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Sukkar “misses the point” on paper fees: KMP

Wednesday, 02 May 2018
By Print 21 Online Article

Keep Me Posted has accused Assistant Treasurer Michael Sukkar of pushing a corporate agenda in a new national campaign to encourage consumers to ‘Go paperless to save money.’

‘A clear lack of understanding’: Kellie Northwood, executive director, Keep Me Posted.

“This approach from the Minister is not only disappointing but shows a clear lack of understanding on the issues Australian consumers are facing in regards to paper billing fees,” said Kellie Northwood, executive director, Keep Me Posted. “The suggestion from the Minister is to ‘Go paperless to save money’. Yet who will be saving money? Certainly, not the Australian consumers who will need to buy a computer, a printer, paper and internet connection to print their bills and statements at home.

The campaign was initially announced by former Minister for Consumer Affairs Michael McCormack as an “interim measure to improve consumer understanding and awareness of exemptions from fees for paper bills.”

In a campaign update, Sukkar has now encouraged consumers to opt to receive digital bills and urged those who need paper bills to find out if they are eligible for fee exemptions. 

Pro-paper lobby group Keep Me Posted believes the newly launched campaign falls well short and does not support the spirit of the Consumer Affairs Forum agreement.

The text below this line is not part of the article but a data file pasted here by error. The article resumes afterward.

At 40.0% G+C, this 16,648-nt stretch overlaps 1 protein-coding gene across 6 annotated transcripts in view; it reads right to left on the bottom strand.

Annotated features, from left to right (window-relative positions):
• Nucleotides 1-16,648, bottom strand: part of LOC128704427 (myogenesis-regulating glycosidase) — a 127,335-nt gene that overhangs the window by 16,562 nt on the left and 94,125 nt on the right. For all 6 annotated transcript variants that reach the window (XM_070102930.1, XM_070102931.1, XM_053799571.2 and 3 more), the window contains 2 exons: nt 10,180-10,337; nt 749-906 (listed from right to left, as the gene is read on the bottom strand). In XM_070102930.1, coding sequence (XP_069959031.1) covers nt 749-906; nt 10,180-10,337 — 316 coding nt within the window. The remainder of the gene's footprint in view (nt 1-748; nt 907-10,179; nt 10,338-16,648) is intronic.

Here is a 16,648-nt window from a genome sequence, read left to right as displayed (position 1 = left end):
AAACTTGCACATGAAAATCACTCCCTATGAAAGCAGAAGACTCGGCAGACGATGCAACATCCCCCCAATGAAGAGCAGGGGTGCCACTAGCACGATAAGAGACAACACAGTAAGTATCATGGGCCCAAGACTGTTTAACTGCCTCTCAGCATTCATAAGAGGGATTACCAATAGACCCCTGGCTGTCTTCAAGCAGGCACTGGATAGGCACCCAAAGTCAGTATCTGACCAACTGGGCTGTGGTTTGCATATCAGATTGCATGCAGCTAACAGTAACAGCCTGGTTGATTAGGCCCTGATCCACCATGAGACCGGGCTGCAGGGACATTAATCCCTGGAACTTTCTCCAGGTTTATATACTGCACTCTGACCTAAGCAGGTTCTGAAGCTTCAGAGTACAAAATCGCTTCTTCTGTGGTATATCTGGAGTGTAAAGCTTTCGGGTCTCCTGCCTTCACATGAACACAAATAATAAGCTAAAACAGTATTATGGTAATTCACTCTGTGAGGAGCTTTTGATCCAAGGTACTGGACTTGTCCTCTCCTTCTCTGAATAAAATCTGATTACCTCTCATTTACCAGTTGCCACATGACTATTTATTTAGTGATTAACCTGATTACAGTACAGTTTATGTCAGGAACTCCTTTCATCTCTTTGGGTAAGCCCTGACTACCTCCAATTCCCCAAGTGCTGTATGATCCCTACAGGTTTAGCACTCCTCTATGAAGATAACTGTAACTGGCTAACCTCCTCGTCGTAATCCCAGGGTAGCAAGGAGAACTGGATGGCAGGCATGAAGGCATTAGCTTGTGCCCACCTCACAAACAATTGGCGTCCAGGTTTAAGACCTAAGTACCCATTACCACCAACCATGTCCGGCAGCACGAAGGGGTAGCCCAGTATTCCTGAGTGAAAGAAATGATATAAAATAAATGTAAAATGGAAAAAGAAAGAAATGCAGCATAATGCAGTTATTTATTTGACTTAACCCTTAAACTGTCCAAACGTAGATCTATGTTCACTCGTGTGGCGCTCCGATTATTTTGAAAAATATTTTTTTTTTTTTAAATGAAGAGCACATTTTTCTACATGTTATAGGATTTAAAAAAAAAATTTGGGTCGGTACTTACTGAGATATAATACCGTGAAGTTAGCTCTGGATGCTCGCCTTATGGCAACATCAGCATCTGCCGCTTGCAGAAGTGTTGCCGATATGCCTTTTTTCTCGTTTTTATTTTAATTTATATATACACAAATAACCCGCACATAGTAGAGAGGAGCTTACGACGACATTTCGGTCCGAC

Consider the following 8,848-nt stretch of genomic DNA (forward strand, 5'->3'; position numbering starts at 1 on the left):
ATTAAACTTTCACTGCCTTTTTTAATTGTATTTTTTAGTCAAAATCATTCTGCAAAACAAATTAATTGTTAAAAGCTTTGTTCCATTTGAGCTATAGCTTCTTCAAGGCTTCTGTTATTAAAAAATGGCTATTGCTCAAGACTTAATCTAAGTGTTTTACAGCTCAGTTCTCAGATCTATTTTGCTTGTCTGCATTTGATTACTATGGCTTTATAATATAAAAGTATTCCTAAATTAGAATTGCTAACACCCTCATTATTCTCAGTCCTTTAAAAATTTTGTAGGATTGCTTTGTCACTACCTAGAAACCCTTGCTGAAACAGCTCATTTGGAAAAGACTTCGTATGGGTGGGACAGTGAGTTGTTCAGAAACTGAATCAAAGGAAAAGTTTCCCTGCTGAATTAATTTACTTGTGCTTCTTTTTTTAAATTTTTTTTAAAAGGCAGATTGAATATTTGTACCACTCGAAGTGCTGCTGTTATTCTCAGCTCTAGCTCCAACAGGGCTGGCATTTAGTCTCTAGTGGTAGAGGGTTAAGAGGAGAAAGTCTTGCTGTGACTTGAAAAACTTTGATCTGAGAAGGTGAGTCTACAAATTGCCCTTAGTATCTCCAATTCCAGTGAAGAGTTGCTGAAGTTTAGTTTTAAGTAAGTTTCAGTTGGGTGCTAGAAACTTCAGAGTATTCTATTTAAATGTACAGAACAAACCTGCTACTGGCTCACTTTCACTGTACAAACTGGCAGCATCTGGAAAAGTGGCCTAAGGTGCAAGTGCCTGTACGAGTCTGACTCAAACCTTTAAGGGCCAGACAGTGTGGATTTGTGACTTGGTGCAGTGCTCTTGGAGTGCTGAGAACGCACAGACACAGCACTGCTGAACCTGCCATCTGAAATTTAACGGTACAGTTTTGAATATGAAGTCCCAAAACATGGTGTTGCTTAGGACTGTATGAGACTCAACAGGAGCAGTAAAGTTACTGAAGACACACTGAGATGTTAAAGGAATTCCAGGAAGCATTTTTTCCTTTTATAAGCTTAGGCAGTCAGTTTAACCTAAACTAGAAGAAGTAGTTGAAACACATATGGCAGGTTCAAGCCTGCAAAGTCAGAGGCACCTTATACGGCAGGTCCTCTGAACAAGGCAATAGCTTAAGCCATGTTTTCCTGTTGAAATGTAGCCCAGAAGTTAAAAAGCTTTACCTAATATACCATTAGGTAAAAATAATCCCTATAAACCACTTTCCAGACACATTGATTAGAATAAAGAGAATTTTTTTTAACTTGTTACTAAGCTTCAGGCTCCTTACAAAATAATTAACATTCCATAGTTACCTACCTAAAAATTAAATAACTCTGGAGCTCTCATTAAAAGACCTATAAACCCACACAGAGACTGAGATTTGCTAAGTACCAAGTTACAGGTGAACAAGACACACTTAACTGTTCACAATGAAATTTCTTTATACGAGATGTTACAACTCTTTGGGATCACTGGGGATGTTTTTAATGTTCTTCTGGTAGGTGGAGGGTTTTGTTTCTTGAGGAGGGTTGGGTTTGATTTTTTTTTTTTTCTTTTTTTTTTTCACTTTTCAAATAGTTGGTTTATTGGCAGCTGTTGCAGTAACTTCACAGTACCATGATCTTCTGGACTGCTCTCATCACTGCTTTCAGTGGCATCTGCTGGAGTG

“We believe the role of the Minister for Consumer Affairs is to protect consumers against unfair fees, not assist corporates in their marketing campaigns for their digital tools,” said Northwood. “Treasury’s consultation paper into paper billing fees recognised that ‘consumers from disadvantaged groups who cannot transition to digital bills are being disproportionately impacted by fees for paper billing.

“The Royal Commission into Banking and Financial Services is demonstrating daily the need for strong consumer protections for Australians in this regard,” said Northwood.

Paper fees have been implemented in the banking sector by some of the major providers such as Commonwealth Bank, Bankwest or Macquarie Bank. Ranging between $1.25 and $2.50 for a paper statement, fees can ramp up to $7.50 for a paper copy of a statement requested at a bank’s branch as seen recently with Westpac. Other providers such as NAB have automatically switched their customers to digital communications without requesting proper consent.

Keep Me Posted has advocated for a ban on paper fees on important communications for two years. The campaign, a coalition of representatives from the print, paper and mail industry, charity, trade unions and community groups, argues that vulnerable Australians are impacted the most by paper fees.

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